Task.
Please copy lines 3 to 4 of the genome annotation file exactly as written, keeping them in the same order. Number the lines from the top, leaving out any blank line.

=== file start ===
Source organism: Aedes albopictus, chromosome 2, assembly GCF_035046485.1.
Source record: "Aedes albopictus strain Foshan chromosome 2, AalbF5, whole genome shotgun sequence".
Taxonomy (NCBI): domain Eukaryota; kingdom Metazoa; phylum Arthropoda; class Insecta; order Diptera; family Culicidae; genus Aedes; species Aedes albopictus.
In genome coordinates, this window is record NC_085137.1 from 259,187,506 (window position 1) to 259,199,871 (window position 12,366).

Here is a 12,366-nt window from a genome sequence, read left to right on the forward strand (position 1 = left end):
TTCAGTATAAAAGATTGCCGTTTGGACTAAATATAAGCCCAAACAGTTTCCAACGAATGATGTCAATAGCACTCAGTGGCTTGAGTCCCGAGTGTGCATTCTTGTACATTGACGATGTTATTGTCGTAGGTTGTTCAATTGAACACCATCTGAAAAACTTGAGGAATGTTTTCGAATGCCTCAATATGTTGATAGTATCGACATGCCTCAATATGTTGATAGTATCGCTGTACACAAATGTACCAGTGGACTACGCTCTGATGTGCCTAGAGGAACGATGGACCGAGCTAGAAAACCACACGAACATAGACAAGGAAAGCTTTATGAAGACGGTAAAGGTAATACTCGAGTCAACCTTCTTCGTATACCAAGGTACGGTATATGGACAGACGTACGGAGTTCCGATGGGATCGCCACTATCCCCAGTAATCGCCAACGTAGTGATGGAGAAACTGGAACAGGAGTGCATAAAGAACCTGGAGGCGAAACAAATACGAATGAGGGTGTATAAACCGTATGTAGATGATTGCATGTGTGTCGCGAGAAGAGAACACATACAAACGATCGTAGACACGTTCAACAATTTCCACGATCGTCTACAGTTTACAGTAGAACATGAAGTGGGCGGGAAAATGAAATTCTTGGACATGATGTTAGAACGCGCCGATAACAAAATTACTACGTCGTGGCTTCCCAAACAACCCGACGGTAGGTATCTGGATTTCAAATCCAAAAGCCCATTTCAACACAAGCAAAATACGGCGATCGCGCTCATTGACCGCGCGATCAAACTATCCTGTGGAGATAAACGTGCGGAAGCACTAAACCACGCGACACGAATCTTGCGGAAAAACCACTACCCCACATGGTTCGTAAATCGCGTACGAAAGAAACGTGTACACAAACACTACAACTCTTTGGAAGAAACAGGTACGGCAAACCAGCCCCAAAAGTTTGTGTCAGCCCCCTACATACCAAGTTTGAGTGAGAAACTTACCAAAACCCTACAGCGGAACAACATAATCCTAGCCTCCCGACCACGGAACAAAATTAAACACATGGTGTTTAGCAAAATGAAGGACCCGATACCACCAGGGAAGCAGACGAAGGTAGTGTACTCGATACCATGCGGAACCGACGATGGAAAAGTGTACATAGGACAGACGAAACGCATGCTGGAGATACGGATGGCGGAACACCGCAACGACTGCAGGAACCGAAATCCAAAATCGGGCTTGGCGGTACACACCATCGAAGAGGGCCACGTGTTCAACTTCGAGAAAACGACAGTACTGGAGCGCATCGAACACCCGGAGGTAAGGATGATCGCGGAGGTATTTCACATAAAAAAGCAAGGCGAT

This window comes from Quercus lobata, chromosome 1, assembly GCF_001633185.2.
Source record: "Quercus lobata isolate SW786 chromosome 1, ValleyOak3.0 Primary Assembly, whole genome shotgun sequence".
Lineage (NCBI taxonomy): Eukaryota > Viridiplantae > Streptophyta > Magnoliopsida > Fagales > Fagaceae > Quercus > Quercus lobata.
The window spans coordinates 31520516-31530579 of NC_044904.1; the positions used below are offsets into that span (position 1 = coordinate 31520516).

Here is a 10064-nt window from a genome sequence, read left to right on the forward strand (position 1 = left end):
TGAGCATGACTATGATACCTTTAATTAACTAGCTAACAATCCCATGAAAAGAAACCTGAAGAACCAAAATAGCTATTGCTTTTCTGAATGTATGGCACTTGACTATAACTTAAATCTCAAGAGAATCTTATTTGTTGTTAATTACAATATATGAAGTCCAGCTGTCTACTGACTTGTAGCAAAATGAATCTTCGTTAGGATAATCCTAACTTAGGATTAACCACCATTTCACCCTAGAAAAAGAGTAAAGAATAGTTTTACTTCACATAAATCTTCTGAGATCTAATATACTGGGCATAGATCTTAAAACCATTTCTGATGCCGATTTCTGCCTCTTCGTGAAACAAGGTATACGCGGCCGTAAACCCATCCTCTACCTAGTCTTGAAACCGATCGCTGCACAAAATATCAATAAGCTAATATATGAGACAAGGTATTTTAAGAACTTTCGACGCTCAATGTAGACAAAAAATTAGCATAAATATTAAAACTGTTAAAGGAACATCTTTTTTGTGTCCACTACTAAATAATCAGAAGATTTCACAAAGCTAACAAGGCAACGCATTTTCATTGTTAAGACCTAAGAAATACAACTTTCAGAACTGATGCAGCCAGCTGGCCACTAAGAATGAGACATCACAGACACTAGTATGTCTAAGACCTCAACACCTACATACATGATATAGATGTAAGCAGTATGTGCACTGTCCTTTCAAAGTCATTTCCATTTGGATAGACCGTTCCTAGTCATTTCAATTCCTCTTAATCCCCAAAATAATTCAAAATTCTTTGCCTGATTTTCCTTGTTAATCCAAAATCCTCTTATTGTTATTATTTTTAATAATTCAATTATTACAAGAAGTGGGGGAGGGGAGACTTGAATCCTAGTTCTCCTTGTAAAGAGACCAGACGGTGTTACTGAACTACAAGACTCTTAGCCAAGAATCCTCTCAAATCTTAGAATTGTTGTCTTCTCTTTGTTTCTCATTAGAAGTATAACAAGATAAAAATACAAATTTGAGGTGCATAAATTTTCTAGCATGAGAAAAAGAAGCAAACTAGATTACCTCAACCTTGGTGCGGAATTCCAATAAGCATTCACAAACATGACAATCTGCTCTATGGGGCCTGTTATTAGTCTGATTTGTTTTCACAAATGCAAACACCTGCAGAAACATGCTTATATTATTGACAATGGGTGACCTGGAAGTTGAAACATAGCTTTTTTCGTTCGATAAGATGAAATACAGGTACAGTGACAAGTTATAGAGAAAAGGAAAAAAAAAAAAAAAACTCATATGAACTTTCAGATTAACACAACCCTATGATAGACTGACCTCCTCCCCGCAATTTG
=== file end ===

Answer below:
Taxonomy (NCBI): domain Eukaryota; kingdom Metazoa; phylum Arthropoda; class Insecta; order Diptera; family Culicidae; genus Aedes; species Aedes albopictus.
In genome coordinates, this window is record NC_085137.1 from 259,187,506 (window position 1) to 259,199,871 (window position 12,366).